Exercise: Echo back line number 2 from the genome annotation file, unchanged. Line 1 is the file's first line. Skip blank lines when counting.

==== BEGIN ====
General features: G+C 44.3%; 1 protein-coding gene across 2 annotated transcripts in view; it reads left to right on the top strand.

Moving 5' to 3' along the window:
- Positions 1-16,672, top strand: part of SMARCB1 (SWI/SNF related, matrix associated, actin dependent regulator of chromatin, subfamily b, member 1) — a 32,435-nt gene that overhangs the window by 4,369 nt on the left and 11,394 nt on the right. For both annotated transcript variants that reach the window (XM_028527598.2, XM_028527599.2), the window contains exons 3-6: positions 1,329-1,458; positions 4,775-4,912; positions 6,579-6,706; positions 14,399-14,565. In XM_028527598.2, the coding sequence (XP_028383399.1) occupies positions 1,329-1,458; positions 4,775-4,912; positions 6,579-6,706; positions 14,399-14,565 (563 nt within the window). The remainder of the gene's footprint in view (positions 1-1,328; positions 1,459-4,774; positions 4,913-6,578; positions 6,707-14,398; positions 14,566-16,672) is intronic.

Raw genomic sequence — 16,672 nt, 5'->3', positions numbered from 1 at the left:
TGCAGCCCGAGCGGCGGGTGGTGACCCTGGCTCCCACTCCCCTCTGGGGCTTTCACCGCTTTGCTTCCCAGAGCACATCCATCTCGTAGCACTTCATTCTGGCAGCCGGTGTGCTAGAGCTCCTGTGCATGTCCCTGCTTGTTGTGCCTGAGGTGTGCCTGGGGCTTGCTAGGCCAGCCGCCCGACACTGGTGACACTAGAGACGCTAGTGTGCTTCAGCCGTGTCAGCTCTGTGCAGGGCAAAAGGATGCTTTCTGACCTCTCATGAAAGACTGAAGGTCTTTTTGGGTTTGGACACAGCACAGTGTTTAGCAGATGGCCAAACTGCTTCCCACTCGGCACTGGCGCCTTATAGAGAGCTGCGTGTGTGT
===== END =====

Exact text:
Moving 5' to 3' along the window: